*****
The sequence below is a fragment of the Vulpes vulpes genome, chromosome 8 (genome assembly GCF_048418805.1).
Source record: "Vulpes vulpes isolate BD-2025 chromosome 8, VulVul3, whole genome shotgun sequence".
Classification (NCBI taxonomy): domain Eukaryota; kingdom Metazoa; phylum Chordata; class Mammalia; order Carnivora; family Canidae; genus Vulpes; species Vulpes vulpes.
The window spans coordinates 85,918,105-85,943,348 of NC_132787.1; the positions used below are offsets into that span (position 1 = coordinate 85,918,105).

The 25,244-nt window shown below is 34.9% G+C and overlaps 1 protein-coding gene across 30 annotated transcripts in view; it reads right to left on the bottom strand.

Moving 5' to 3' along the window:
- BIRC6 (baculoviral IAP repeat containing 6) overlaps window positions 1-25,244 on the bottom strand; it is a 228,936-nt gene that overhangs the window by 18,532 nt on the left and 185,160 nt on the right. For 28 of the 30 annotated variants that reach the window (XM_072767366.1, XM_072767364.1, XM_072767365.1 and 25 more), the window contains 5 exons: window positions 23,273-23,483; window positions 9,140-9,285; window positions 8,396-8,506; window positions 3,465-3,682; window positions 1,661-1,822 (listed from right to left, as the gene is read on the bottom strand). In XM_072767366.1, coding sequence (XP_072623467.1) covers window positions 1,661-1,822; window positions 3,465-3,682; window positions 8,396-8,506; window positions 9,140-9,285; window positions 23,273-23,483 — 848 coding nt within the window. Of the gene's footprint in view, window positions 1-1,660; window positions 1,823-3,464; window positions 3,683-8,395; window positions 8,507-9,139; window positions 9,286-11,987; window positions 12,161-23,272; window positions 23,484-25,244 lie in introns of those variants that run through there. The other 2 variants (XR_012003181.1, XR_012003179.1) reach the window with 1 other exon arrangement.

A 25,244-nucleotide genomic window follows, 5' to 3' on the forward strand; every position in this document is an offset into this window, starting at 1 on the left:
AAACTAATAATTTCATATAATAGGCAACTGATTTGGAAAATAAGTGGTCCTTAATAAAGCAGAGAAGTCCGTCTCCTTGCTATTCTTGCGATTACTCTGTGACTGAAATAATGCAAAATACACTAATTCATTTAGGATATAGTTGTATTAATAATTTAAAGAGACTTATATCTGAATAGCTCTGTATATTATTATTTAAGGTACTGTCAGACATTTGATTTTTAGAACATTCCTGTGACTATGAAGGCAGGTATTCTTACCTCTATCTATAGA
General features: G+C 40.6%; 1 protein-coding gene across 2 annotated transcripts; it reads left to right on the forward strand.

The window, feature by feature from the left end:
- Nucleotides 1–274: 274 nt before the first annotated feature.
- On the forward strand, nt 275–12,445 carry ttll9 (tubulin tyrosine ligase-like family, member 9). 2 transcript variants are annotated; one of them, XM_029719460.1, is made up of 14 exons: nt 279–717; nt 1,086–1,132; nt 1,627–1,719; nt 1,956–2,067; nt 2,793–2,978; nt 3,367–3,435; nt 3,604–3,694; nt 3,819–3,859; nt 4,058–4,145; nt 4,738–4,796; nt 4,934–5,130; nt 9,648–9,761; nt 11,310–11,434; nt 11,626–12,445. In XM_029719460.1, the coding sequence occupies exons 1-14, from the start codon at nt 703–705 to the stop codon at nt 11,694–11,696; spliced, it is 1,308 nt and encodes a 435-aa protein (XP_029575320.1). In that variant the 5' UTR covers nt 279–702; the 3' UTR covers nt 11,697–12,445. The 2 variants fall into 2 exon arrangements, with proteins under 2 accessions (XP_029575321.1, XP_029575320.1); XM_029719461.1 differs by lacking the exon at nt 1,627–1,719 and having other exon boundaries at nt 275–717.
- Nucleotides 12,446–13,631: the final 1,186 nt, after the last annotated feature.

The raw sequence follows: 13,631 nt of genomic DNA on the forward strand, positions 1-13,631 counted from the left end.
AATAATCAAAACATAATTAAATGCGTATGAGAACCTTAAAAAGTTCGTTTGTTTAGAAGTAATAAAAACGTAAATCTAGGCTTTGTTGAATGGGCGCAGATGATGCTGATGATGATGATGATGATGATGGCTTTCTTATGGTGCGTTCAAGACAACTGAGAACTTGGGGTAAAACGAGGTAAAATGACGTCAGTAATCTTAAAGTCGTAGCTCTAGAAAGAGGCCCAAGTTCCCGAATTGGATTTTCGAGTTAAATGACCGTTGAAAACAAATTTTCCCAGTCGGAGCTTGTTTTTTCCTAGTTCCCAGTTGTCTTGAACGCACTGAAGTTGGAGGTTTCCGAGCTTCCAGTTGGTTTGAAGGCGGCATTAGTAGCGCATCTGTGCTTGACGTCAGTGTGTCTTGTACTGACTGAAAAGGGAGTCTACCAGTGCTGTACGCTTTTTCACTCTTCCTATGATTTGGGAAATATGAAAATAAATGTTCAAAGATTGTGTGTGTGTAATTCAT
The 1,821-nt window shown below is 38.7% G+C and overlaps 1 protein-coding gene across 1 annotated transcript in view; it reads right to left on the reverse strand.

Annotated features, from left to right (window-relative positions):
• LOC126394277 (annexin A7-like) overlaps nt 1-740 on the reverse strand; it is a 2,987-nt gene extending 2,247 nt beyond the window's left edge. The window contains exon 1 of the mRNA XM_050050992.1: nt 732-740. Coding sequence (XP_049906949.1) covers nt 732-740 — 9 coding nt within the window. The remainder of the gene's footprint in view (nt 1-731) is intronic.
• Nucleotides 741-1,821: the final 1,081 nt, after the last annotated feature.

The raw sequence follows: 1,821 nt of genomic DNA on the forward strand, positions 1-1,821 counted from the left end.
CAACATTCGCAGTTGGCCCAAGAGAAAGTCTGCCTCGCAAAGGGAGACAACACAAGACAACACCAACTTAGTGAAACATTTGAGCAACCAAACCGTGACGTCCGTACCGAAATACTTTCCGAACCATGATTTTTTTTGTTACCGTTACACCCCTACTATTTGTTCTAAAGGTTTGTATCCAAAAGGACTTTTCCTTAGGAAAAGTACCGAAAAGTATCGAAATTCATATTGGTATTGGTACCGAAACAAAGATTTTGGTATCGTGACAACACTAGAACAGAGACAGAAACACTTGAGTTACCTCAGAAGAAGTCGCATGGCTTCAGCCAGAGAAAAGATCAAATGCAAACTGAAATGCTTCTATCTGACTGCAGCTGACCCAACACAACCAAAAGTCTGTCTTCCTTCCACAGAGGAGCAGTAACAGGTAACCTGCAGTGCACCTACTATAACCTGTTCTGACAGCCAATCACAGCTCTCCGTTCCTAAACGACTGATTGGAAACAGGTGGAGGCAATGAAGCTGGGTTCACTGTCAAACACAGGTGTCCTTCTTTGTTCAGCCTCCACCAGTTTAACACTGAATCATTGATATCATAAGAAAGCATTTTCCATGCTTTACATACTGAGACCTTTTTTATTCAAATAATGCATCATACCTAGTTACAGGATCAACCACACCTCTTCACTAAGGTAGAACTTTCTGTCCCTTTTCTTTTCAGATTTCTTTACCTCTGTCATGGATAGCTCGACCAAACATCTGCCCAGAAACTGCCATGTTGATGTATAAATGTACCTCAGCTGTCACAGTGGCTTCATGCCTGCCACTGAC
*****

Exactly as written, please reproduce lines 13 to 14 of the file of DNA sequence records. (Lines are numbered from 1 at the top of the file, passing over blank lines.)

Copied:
- On the forward strand, nt 275–12,445 carry ttll9 (tubulin tyrosine ligase-like family, member 9). 2 transcript variants are annotated; one of them, XM_029719460.1, is made up of 14 exons: nt 279–717; nt 1,086–1,132; nt 1,627–1,719; nt 1,956–2,067; nt 2,793–2,978; nt 3,367–3,435; nt 3,604–3,694; nt 3,819–3,859; nt 4,058–4,145; nt 4,738–4,796; nt 4,934–5,130; nt 9,648–9,761; nt 11,310–11,434; nt 11,626–12,445. In XM_029719460.1, the coding sequence occupies exons 1-14, from the start codon at nt 703–705 to the stop codon at nt 11,694–11,696; spliced, it is 1,308 nt and encodes a 435-aa protein (XP_029575320.1). In that variant the 5' UTR covers nt 279–702; the 3' UTR covers nt 11,697–12,445. The 2 variants fall into 2 exon arrangements, with proteins under 2 accessions (XP_029575321.1, XP_029575320.1); XM_029719461.1 differs by lacking the exon at nt 1,627–1,719 and having other exon boundaries at nt 275–717.
- Nucleotides 12,446–13,631: the final 1,186 nt, after the last annotated feature.